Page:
printf ( “%2i %i\n”, n, triangularNumber);

To verify that this change does the trick, here is the output from the modified program (we’ll call it Program 5.3A).

The primary change made to the printf statement was the inclusion of a field width specification. The characters %2i tell the printf routine that not only do you want to dis- play the value of an integer at that particular point, but you also want the size of the integer to be displayed to take up two columns in the display. Any integer that would normally take up less than two columns (that is, the integers 0 through 9) are displayed with a leading space. This is known as right justification.

Thus, by using a field width specification of %2i, you guarantee that at least two columns are used for displaying the value of n and, therefore, you ensure that the values of triangularNumber are lined up.

If the value that is to be displayed requires more columns than are specified by the field width, printf simply ignores the field width specification and uses as many columns as are necessary to display the value.

Field width specifications can also be used for displaying values other than integers. You will see some examples of this in programs that are coming up shortly.

3. Program Input

Program 5.2 calculates the 200th triangular number—and nothing more. If you want to calculate the 50th or the 100th triangular number instead, you have to go back and change the program so that the for loop is executed the correct number of times.You also have to change the printf statement to display the correct message.

An easier solution might be if you could somehow have the program ask which tri-angular number you want to calculate. Then, after you provide your answer, the program could calculate the desired triangular number for you. Such a solution can be effected in C by using a routine called scanf. The scanf routine is very similar in concept to the printf routine. Whereas the printf routine is used to display values at the terminal, the scanf routine enables you to type values into the program. Program 5.4 asks the user which triangular number should be calculated, proceeds to calculate that number, and then displays the results.

Program 5.4   Asking the User for Input

#include <stdio.h>

int main (void)


int n, number, triangularNumber;

printf (“What triangular number do you want? “);

scanf (“%i”, &number);

triangularNumber = 0;

for ( n = 1; n <= number; ++n )

triangularNumber += n;

printf (“Triangular number %i is %i\n”, number, triangularNumber);

return 0;


In Program 5.4 Output, the number typed in by the user (100) is set in bold type to distinguish it from the output displayed by the program.

Program 5.4   Output

What triangular number do you want? 100

Triangular number 100 is 5050

According to the output, the number 100 was typed in by the user. The program then proceeded to calculate the 100th triangular number and displayed the result of 5050 at the terminal. The user could have instead typed in the number 10, or 30, if he desired to calculate those particular triangular numbers.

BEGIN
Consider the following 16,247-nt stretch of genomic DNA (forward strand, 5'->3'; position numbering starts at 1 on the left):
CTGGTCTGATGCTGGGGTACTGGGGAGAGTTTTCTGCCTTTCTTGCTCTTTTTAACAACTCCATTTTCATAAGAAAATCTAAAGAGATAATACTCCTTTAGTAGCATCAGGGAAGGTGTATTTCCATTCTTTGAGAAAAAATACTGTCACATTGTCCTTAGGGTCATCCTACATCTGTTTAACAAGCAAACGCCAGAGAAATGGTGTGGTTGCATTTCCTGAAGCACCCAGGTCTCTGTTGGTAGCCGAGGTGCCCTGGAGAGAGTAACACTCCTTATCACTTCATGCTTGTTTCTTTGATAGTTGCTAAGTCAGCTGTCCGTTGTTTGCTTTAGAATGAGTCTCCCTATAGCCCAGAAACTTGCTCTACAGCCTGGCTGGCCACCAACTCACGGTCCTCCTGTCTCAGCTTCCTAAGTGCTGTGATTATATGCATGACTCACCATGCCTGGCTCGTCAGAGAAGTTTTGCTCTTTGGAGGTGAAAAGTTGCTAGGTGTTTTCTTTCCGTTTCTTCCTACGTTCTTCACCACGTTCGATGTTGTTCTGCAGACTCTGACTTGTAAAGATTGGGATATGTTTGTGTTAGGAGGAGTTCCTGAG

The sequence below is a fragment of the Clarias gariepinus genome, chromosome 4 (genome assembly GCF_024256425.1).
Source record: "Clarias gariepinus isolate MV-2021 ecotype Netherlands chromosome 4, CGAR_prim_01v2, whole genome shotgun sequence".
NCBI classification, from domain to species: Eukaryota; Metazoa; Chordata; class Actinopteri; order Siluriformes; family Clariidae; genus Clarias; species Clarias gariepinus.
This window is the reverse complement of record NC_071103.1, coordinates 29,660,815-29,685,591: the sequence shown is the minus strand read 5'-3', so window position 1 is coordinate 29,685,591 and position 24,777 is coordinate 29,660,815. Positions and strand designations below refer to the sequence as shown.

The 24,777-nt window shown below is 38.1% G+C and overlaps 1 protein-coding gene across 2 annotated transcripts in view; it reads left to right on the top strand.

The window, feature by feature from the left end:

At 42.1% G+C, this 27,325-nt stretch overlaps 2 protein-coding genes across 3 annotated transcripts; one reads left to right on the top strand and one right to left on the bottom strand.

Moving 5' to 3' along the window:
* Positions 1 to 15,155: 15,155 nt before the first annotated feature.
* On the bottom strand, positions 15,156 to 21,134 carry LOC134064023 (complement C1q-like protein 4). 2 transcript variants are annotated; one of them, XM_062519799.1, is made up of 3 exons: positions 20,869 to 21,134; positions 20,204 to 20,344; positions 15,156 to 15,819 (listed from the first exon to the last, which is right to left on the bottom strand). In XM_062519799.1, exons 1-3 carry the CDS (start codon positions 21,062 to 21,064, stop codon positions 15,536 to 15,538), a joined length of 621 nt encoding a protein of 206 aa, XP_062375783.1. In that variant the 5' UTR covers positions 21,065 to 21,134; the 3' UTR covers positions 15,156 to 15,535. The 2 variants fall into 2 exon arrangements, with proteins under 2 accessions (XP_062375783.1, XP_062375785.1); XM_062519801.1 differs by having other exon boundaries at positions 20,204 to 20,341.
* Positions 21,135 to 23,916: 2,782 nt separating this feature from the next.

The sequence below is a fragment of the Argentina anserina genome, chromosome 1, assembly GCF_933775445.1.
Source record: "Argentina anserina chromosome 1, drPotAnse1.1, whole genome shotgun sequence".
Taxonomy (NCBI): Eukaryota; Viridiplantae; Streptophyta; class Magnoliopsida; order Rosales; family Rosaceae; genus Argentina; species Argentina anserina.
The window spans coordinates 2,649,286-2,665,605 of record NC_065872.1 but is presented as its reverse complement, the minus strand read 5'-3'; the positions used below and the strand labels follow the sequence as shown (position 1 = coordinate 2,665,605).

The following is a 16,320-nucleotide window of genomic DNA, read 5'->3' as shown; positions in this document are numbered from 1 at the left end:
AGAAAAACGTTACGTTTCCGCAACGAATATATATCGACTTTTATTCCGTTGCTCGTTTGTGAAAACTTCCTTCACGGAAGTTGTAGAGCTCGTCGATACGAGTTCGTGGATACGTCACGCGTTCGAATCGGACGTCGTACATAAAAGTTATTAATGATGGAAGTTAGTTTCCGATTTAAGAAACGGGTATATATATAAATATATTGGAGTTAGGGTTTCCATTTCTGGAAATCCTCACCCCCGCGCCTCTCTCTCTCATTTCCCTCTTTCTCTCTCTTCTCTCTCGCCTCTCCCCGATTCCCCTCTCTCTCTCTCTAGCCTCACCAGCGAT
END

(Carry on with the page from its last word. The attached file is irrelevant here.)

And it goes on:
The first printf statement in Program 5.4 is used to prompt the user to type in a number. Of course, it is always nice to remind the user what it is you want entered. After the message is printed, the scanf routine is called. The first argument to scanf is the format string and is very similar to the format string used by printf. In this case, the format string doesn’t tell the system what types of values are to be displayed but rather what types of values are to be read in from the terminal. Like printf, the %i characters are used to specify an integer value.

The second argument to the scanf routine specifies  where the value that is typed in by the user is to be stored. The & character before the variable number is necessary in this case. Don’t worry about its function here, though. Chapter 11, “Pointers,” discusses this character, which is actually an operator, in great detail. Always remember to put the lead- ing & in front of the variable name in the scanf function call. If you forget, it causes unpredictable results and might cause your program to terminate abnormally.

Given the preceding discussion, you can now see that the scanf call from Program 5.4 specifies that an integer value is to be read from the terminal and stored in the vari- able number. This value represents the particular triangular number that the user wants to calculate.

After this number has been typed in (and the “Return” or “Enter” key on the key- board pressed to signal that typing of the number is completed), the program then pro- ceeds to calculate the requested triangular number. This is done in the same way as in Program 5.2—the only difference being that instead of using 200 as the limit, number is used.

After the desired triangular number has been calculated, the results are displayed, and execution of the program is then complete.

4. Nested for Loops

Program 5.4 gives the user the flexibility to have the program calculate any triangular number that is desired. However, if the user has a list of five triangular numbers to be calculated, she can simply execute the program five times, each time typing in the next triangular number from the list to be calculated.

Another way to accomplish this same goal, and a far more interesting method as far as learning about C is concerned, is to have the program handle the situation. This can best be accomplished by inserting a loop in the program to simply repeat the entire series of calculations five times.You know by now that the for statement can be used to set up such a loop. Program 5.5 and its associated output illustrate this technique.